David Spanbauer, Serial Child Killer and Rapist
Winneconne is a small town of the Fox valley region, not far from Spanbauer's known circle of roaming around. In the early 1990's, a band of drunken redneck teenagers called the "Winneconne Possum Kickers," prowled back roads and shined opossums with flashlights. Once the opossum froze up, they kicked the animal to death with steel-toe work boots. That was evening entertainment for the local juvenile delinquents of the area in a time when women and girls started disappearing.
Winneconne was the home of 20-year-old Laura Depies. She worked at the Fox River Mall in Grand Chute and when she finished her shift on August 19, 1992, she went over to visit her friends in Menasha and she never showed up. Her friends found her locked car in their apartment parking lot. David Spanbauer just started his summer vacation the day before. She is still missing to this day.
Another girl disappeared. Her bicycle was found near her rural home in Ripon in Fond du Lac County on August 23, 1992. Six weeks later her body was found about 100 miles away in a cornfield ditch near Tower Hill State Park, not far from the Wisconsin River. Her name was Ronelle Eichstedt. She was ten years old. David Spanbauer raped and killed her. He used his 1988 four-door Eagle Premiere to transport her body. He sold that and later bought a maroon 1991 Pontiac Bonneville.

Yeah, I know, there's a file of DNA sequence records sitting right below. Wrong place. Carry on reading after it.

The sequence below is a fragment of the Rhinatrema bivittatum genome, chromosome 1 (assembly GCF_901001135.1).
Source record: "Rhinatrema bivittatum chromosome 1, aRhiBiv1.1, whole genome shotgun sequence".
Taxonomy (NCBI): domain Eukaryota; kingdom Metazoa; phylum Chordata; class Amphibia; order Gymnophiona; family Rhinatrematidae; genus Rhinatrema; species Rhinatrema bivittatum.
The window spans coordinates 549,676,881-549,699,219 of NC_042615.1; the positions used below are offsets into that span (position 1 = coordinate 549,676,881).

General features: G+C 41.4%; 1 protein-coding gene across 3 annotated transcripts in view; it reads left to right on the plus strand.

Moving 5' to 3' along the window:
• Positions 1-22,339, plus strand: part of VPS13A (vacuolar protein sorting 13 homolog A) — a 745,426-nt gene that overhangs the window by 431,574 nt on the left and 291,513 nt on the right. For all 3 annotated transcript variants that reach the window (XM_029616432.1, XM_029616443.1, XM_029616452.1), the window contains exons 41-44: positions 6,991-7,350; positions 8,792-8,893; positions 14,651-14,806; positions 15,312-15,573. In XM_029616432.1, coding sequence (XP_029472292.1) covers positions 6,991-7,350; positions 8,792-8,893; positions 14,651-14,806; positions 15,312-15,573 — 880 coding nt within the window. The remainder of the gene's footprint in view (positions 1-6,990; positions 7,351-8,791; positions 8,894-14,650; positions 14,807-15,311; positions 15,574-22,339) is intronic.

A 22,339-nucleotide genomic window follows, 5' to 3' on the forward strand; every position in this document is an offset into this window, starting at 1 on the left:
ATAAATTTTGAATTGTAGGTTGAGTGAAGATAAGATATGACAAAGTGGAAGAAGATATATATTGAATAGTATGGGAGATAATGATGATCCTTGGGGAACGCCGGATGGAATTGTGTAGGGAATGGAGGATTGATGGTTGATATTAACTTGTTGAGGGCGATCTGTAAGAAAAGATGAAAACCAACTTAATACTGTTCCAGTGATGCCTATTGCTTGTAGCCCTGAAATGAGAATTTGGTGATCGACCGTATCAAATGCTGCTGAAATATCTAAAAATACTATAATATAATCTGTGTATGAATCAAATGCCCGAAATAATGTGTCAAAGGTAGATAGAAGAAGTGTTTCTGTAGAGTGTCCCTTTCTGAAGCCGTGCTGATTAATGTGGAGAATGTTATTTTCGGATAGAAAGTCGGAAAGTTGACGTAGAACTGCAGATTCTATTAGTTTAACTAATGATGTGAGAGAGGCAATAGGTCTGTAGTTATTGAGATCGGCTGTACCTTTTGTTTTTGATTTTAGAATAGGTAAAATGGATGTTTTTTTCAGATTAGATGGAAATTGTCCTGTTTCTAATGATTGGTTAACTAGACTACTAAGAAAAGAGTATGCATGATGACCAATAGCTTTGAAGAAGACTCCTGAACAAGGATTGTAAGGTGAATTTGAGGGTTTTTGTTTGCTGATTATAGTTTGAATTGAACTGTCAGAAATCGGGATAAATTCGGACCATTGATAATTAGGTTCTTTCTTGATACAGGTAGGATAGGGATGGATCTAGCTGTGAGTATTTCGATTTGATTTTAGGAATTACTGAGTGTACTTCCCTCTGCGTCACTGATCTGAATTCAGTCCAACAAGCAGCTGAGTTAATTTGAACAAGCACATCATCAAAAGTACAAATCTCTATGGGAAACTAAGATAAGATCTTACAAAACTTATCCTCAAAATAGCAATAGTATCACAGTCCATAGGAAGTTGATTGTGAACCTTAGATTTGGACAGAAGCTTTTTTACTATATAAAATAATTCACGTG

Almost two years later, on the Fourth of July of 1994, 24-year-old Miriam Stariha was riding her bike on a country road near Hartman Creek State Park when a maroon Pontiac banged into her bike hard enough for her to crash. Spanbauer emerged from the car. He said he was trying to scare her, and he held a pistol. Another car coming down the road, slowed down and Spanbauer got back in his car and drove away.
Stariha reported the incident to the police. The FBI hired a professional artist from California to sketch out the suspect's features, one of six pictures of what they thought the attacker might look like, including a side profile. State and federal investigators in charge of the case were unsure if they had reliable composite drawings and they decided only to release the sketches to involved law enforcement bodies. They already had plenty of leads to follow-up on and the special agents did not want a flood of bad tips coming in if the sketch were shown to the public.